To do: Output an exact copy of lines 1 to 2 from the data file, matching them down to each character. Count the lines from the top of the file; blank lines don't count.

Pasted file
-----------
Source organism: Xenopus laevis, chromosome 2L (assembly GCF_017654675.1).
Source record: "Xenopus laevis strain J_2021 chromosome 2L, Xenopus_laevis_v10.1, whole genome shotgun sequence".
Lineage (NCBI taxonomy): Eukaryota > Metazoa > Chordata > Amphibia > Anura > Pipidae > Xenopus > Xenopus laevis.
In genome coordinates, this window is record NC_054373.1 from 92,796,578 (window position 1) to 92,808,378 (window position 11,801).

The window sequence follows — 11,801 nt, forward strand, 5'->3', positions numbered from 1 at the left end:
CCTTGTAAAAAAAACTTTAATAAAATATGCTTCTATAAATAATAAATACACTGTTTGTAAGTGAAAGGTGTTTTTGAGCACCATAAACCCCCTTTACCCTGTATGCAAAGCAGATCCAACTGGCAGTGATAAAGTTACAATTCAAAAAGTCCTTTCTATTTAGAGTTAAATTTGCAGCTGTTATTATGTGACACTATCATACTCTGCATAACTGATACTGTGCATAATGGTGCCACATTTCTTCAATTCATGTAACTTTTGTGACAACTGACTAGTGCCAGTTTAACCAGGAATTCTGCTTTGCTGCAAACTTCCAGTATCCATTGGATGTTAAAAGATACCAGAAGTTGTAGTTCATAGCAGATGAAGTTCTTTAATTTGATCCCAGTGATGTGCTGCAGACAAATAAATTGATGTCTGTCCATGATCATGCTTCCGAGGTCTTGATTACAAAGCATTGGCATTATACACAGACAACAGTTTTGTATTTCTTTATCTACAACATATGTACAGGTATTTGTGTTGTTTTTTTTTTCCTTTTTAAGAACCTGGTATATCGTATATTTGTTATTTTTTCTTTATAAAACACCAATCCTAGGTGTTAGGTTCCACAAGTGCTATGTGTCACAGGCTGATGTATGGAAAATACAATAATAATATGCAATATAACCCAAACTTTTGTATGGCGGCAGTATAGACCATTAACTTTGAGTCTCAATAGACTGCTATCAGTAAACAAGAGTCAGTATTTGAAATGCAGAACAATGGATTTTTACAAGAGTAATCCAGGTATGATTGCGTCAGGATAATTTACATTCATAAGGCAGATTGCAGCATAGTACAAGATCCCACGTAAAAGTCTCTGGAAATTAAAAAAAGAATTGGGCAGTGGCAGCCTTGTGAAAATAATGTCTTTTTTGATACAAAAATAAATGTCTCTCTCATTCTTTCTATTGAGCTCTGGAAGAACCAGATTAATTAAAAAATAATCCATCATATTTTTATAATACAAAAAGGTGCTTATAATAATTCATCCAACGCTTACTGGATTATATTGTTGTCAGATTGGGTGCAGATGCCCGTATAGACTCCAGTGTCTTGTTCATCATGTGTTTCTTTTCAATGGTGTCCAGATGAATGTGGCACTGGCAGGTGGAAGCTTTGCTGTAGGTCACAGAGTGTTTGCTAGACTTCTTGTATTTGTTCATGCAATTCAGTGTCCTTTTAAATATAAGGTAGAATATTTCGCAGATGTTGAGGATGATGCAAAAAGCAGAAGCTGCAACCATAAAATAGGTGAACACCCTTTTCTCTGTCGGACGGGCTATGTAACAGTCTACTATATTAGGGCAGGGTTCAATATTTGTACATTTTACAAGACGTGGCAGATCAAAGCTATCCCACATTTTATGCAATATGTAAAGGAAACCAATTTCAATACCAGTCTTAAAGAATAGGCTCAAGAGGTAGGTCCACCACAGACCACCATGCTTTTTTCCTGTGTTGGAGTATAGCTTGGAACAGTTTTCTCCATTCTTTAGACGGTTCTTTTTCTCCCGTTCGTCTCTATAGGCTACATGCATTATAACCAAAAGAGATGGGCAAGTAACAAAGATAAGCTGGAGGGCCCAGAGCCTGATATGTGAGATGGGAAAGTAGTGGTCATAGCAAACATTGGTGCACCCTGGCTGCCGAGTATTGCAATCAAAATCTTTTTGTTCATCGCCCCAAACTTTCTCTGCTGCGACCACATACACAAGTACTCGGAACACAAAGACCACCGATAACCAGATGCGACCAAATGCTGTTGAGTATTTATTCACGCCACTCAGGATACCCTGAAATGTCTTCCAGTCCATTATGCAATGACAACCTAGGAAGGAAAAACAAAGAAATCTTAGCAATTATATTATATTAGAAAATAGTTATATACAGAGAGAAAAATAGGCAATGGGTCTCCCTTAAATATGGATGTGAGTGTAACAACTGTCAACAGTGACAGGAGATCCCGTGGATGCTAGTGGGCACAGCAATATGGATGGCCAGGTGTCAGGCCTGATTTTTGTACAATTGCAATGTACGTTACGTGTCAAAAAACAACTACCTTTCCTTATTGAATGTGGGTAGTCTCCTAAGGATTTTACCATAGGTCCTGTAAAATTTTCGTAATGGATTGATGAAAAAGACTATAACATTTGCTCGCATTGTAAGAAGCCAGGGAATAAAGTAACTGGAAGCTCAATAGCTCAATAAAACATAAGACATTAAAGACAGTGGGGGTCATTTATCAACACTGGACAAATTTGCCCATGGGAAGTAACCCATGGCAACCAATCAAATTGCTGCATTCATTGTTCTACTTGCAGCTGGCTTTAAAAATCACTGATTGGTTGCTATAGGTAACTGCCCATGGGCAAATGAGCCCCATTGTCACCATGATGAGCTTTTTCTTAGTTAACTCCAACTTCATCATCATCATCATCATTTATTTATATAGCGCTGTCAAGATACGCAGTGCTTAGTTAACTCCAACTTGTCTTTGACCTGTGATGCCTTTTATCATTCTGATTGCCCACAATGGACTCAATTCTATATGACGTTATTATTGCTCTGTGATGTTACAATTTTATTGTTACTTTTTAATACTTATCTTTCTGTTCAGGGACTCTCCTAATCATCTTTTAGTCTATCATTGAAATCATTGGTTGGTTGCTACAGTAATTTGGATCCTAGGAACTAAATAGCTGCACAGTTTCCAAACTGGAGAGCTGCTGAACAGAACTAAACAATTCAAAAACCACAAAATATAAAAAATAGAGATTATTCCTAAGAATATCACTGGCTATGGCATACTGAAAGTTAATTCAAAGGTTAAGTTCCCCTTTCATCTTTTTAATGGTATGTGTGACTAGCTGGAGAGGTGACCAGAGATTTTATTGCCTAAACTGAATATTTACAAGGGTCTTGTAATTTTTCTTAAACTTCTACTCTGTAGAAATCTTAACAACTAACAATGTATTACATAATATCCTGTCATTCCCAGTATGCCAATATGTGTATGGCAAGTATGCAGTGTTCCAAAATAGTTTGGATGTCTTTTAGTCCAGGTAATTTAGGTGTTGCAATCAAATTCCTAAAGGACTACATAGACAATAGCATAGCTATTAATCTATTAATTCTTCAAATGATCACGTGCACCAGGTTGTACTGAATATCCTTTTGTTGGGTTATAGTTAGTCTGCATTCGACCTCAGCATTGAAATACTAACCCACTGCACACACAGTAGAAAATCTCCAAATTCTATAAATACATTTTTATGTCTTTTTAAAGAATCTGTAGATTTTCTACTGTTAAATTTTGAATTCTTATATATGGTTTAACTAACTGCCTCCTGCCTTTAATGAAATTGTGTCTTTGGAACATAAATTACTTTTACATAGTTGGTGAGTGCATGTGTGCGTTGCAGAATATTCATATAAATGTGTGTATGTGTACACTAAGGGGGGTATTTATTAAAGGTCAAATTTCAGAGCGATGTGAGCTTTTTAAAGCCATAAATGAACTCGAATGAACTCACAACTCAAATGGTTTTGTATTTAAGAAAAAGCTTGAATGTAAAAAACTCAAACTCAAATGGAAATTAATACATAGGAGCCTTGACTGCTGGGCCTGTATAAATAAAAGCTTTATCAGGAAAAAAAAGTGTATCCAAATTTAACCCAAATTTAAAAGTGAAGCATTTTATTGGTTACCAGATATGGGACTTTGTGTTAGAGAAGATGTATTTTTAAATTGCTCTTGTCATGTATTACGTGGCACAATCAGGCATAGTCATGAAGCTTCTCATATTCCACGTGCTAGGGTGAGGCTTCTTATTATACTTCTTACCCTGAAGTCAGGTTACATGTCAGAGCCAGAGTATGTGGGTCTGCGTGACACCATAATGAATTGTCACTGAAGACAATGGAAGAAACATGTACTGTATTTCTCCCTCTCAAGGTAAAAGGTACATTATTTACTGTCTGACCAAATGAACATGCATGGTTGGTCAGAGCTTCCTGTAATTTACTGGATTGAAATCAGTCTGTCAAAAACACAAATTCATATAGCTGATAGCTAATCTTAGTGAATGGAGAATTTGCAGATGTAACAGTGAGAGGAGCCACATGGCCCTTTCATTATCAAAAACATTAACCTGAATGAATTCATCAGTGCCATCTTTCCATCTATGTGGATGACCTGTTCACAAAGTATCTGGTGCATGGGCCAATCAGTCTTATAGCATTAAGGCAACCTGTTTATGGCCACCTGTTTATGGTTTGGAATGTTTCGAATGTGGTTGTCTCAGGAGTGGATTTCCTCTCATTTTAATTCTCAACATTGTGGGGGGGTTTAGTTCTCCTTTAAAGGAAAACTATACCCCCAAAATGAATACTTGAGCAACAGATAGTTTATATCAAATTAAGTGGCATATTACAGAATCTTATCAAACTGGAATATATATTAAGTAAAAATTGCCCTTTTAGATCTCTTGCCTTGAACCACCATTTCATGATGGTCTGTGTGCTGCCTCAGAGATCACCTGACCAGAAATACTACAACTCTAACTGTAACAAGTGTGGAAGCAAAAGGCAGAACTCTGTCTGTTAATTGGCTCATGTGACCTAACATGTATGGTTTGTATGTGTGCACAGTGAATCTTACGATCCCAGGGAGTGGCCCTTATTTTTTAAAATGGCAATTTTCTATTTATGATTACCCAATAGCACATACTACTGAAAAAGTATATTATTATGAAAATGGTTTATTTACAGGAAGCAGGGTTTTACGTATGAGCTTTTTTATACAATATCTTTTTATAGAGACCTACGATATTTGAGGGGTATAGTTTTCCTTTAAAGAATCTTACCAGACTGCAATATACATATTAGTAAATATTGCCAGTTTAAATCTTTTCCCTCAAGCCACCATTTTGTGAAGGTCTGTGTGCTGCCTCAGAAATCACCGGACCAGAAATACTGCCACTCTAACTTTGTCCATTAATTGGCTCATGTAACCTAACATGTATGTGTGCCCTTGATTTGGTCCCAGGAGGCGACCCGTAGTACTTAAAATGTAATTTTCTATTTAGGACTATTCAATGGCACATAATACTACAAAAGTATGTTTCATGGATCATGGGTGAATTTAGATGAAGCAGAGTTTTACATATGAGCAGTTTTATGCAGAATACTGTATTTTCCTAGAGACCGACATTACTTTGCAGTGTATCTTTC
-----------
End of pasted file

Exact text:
Source organism: Xenopus laevis, chromosome 2L (assembly GCF_017654675.1).
Source record: "Xenopus laevis strain J_2021 chromosome 2L, Xenopus_laevis_v10.1, whole genome shotgun sequence".